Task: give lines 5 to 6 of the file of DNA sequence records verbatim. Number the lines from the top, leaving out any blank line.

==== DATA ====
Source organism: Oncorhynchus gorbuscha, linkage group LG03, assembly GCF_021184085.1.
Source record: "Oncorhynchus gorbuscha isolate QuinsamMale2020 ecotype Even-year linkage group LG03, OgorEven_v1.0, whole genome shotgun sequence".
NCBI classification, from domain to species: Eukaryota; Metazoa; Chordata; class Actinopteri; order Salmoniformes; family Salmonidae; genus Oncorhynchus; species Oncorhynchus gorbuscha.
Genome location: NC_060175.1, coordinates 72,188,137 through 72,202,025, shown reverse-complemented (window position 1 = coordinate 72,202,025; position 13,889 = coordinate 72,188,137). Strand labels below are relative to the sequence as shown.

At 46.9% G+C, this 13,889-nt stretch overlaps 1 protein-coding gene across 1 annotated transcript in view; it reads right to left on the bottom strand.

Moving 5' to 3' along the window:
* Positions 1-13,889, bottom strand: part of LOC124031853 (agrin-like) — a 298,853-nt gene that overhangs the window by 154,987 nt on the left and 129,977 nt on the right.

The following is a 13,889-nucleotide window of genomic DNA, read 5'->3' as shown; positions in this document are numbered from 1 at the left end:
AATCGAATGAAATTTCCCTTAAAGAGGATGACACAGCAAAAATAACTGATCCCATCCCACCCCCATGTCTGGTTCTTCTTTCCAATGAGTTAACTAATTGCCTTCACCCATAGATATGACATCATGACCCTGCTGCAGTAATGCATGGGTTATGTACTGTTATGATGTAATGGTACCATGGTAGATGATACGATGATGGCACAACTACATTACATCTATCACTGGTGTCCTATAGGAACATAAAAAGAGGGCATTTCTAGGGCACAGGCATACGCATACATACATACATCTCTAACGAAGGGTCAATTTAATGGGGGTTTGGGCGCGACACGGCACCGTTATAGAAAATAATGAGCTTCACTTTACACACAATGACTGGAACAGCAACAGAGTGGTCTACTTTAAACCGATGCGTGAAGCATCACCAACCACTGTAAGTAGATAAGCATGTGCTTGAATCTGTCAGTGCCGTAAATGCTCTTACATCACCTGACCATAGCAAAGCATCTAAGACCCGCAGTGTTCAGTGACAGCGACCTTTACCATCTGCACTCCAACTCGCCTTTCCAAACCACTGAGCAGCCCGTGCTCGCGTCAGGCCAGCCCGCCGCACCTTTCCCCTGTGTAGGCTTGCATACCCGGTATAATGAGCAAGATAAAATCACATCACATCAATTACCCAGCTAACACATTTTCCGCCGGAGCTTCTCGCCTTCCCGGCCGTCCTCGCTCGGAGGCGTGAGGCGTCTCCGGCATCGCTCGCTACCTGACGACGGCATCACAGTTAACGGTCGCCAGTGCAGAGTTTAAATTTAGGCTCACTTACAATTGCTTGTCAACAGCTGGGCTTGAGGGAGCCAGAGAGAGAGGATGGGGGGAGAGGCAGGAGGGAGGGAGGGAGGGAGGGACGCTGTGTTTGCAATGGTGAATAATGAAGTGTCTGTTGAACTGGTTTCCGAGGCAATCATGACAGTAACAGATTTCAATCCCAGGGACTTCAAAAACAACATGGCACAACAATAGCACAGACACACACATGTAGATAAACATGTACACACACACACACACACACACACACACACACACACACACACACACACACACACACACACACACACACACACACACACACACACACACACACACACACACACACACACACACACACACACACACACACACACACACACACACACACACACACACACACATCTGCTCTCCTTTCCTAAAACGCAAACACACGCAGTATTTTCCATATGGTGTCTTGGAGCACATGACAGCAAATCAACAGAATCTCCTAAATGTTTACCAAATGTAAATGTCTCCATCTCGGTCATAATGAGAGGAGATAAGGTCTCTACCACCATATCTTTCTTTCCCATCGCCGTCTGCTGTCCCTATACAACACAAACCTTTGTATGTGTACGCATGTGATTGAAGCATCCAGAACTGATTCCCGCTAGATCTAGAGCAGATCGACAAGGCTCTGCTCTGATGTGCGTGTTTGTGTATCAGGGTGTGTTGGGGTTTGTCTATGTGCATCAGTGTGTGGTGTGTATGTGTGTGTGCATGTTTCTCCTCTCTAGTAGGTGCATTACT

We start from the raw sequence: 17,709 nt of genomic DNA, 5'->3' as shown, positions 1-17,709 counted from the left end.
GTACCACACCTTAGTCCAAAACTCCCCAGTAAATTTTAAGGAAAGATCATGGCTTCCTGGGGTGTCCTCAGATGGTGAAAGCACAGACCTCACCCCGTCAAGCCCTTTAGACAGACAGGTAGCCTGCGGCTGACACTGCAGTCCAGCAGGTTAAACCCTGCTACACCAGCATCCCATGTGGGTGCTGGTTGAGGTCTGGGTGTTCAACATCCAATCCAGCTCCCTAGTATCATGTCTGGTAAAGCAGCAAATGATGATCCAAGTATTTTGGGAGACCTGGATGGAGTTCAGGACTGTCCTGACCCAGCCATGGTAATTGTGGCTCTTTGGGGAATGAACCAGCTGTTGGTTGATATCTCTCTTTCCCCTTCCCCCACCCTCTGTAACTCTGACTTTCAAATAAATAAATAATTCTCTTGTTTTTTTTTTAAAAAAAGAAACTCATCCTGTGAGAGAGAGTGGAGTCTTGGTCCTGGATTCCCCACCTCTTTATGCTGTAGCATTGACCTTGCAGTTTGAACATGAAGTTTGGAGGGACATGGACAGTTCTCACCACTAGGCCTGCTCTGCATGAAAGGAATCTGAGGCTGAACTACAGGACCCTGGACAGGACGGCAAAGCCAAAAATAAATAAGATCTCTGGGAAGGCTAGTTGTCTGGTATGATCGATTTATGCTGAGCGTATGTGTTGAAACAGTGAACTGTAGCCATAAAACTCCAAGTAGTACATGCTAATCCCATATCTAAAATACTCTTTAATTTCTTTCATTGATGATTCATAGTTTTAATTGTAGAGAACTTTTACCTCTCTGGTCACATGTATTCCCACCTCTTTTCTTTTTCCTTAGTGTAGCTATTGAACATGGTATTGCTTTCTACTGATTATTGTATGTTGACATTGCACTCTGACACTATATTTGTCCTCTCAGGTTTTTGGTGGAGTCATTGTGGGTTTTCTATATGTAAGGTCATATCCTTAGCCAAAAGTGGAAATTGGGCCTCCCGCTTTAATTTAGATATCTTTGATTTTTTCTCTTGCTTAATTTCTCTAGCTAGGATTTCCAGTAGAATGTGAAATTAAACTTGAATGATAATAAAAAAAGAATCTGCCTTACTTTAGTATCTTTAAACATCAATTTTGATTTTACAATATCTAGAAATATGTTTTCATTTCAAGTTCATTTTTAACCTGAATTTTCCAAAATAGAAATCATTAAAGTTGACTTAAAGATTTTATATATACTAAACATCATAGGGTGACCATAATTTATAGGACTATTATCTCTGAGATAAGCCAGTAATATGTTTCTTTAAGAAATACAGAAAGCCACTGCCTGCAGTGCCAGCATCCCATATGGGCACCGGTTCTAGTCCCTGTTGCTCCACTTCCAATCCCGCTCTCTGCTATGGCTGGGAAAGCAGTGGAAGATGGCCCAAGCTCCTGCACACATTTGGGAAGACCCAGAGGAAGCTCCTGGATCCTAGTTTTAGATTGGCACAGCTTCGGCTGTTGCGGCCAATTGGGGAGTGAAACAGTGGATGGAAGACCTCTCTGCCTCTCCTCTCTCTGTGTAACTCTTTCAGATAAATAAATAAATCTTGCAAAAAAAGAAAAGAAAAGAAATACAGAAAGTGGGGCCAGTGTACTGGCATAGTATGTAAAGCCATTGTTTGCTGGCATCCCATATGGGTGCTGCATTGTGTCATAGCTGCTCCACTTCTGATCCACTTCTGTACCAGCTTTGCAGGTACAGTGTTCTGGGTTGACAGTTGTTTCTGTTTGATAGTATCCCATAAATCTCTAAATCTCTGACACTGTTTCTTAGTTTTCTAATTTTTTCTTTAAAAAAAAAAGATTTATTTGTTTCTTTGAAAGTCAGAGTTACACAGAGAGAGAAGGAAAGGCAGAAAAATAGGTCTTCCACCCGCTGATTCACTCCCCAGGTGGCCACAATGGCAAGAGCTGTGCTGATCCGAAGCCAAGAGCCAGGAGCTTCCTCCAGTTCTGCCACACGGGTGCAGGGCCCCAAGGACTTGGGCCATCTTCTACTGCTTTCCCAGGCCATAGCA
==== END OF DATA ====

At 46.9% G+C, this 13,889-nt stretch overlaps 1 protein-coding gene across 1 annotated transcript in view; it reads right to left on the bottom strand.

Moving 5' to 3' along the window: